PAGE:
Relational events are more consequential when accompanied by emotional similarity

Noa Levavi-Francy*, Gal Lazarus, Eshkol Rafaeli

*Corresponding author for this work

Research output: Contribution to journalArticlepeer-review

3 Scopus citations


Shared experience–i.e. commonality in inner states such as feelings, beliefs, or concerns–plays an important role in establishing and maintaining close relationships. Emotional Similarity (ES) can be thought of as one type of shared experience, but the exact role it plays in our responses to specific contexts (objects, events, circumstances) is not well understood. We sought to examine the day-level context-dependent roles of romantic partners’ ES. We hypothesised that relational events (i.e. conflict and sexual activity) occurring on days with high ES would be more consequential. Two samples (N = 44, N = 80) of committed couples completed daily diaries for three and five weeks, respectively. Each evening, partners reported their currently-felt moods, relationship quality, and the occurrence of conflict and/or sex in the preceding 24 h. ES was operationalised as the profile similarity between the partners’ moods on each day. Generally, ES moderated the associations between conflict or sex and relational outcomes: on days marked by greater ES, conflict and sex had stronger negative/positive outcomes, respectively. These findings highlight the importance of considering ES on a momentary basis and suggest that it may function as an amplifier of charged relational events.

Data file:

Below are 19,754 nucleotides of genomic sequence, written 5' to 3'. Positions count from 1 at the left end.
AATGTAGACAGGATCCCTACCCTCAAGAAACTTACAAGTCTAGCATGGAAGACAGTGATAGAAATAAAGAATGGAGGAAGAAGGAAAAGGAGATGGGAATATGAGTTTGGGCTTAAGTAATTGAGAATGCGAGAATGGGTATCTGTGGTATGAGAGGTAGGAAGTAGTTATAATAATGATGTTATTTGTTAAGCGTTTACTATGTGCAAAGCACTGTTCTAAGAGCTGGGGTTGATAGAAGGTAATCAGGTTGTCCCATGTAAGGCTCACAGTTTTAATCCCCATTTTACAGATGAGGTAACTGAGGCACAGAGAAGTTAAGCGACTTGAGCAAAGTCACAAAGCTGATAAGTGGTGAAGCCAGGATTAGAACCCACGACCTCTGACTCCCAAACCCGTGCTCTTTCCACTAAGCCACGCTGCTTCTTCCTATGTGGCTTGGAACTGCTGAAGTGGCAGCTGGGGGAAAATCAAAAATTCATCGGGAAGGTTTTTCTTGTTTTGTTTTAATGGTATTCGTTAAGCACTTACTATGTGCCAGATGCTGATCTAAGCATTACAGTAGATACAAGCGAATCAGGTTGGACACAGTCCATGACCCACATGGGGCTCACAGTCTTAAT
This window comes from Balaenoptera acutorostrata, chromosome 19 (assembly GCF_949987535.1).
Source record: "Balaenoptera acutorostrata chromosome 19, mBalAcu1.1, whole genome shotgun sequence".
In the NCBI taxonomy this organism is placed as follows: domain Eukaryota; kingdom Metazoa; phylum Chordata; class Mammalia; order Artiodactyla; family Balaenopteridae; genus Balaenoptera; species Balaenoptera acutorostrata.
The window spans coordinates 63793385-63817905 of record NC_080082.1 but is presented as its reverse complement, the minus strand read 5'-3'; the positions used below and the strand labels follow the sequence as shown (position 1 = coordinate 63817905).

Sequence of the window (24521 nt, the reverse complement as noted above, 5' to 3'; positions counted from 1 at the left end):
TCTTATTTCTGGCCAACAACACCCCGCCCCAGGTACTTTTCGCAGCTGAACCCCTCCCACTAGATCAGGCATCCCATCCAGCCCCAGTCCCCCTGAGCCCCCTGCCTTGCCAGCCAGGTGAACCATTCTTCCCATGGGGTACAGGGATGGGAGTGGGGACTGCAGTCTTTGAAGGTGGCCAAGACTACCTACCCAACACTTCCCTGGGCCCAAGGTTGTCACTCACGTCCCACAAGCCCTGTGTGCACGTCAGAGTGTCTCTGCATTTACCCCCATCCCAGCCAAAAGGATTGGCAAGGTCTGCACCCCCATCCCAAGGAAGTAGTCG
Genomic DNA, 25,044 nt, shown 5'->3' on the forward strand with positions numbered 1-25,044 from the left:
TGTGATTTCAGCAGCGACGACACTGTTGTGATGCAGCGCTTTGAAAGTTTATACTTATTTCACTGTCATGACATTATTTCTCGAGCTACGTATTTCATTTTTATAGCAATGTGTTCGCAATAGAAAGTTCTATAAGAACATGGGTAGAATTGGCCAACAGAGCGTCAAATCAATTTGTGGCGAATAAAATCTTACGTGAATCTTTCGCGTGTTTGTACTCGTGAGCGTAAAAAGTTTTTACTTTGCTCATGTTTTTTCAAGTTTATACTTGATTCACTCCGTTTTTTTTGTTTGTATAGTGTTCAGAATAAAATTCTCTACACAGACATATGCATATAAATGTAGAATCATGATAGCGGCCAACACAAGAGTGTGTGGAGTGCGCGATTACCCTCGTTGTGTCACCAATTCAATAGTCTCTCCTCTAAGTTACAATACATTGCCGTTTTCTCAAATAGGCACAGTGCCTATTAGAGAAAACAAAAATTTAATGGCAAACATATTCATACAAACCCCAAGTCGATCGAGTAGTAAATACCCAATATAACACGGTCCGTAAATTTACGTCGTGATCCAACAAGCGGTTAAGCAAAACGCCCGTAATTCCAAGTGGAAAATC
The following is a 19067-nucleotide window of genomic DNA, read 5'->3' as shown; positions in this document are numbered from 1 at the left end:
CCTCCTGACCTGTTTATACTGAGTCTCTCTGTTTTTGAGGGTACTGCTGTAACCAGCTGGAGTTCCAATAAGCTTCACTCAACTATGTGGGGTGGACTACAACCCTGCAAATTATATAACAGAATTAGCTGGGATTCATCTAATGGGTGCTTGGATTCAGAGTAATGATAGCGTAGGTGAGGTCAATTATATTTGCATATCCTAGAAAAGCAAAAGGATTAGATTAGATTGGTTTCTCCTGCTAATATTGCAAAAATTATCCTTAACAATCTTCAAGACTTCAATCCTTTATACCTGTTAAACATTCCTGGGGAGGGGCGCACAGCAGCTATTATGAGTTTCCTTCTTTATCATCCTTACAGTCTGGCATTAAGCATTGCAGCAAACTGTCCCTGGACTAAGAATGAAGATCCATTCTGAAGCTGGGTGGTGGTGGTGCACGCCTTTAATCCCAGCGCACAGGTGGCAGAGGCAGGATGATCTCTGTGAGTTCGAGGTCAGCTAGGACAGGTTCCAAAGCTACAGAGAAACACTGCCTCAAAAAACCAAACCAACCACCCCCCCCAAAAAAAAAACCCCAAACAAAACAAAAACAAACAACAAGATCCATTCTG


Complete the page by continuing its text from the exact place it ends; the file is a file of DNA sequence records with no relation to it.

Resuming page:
Original languageAmerican English
Pages (from-to)859-874
Number of pages16
JournalCognition and Emotion
Issue number5
StatePublished - 3 Jul 2020
Externally publishedYes

Bibliographical note

Publisher Copyright:
© 2019, © 2019 Informa UK Limited, trading as Taylor & Francis Group.


  • Similarity
  • emotional experience
  • romantic relationships
  • shared experience


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